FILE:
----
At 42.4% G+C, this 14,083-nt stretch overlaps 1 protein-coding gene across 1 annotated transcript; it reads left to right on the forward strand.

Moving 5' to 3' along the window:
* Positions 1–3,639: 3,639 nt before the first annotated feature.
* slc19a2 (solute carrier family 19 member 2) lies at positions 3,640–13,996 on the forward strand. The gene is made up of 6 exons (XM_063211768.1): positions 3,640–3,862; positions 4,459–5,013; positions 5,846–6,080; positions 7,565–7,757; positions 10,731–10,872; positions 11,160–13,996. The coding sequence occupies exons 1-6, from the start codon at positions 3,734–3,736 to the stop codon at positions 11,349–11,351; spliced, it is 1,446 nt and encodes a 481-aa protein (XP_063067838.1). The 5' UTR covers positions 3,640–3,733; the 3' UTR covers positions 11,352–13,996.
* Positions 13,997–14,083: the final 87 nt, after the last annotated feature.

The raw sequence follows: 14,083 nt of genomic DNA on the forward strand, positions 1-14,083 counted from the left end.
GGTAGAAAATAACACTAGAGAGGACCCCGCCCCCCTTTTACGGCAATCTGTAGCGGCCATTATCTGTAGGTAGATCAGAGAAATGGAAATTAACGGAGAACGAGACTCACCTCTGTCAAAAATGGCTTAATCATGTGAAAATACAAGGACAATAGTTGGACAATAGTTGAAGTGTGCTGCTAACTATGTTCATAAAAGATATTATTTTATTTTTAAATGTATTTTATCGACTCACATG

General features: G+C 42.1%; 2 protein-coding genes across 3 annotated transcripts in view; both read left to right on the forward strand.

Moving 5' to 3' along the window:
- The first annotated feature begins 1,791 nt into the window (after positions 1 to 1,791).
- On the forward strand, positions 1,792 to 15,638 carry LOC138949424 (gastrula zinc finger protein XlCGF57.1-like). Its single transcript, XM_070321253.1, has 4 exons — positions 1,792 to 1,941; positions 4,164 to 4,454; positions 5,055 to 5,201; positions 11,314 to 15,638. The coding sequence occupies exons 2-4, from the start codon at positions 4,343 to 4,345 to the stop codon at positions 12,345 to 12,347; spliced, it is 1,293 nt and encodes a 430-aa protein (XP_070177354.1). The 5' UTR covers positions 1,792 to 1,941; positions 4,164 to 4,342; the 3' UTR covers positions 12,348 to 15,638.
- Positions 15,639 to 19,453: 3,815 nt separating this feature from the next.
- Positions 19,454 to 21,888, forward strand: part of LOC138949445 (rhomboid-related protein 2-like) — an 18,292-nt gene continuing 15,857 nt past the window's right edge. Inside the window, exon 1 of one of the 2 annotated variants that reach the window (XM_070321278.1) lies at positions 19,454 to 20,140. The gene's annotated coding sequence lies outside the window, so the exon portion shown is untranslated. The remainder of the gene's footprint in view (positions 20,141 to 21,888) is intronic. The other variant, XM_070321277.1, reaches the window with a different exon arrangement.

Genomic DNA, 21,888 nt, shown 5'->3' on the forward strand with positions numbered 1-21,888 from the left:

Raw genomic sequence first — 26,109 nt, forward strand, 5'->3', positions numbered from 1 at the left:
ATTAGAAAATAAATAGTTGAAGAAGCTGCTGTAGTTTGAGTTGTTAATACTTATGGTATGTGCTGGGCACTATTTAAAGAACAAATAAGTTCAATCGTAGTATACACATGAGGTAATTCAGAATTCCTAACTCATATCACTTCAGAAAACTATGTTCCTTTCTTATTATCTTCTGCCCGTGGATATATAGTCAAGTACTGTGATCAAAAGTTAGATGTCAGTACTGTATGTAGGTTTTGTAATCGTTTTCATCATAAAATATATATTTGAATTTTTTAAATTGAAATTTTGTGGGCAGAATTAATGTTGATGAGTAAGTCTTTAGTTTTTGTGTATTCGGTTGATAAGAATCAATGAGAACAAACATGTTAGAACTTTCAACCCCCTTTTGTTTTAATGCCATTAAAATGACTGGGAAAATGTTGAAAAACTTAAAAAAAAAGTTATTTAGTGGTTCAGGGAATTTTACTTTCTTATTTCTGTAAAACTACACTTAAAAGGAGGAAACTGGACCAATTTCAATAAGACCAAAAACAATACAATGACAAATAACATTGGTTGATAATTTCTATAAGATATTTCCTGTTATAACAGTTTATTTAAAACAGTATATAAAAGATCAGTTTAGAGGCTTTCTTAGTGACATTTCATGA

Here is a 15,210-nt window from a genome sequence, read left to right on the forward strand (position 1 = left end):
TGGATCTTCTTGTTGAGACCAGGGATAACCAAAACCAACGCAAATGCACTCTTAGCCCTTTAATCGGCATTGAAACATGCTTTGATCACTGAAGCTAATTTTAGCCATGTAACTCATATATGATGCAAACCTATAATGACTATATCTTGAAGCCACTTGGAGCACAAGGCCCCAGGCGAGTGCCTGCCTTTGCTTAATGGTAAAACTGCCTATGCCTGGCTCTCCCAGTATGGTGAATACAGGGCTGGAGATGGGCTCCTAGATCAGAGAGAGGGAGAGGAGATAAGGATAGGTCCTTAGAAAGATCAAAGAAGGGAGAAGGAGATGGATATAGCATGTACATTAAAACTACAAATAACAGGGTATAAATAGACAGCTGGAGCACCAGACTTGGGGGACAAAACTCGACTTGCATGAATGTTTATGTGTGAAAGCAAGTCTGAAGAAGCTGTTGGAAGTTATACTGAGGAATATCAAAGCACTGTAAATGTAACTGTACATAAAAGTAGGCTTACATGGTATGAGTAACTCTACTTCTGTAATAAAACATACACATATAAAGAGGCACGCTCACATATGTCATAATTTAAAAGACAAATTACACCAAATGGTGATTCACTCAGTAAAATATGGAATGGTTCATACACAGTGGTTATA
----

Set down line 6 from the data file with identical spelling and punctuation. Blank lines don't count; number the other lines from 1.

The raw sequence follows: 14,083 nt of genomic DNA on the forward strand, positions 1-14,083 counted from the left end.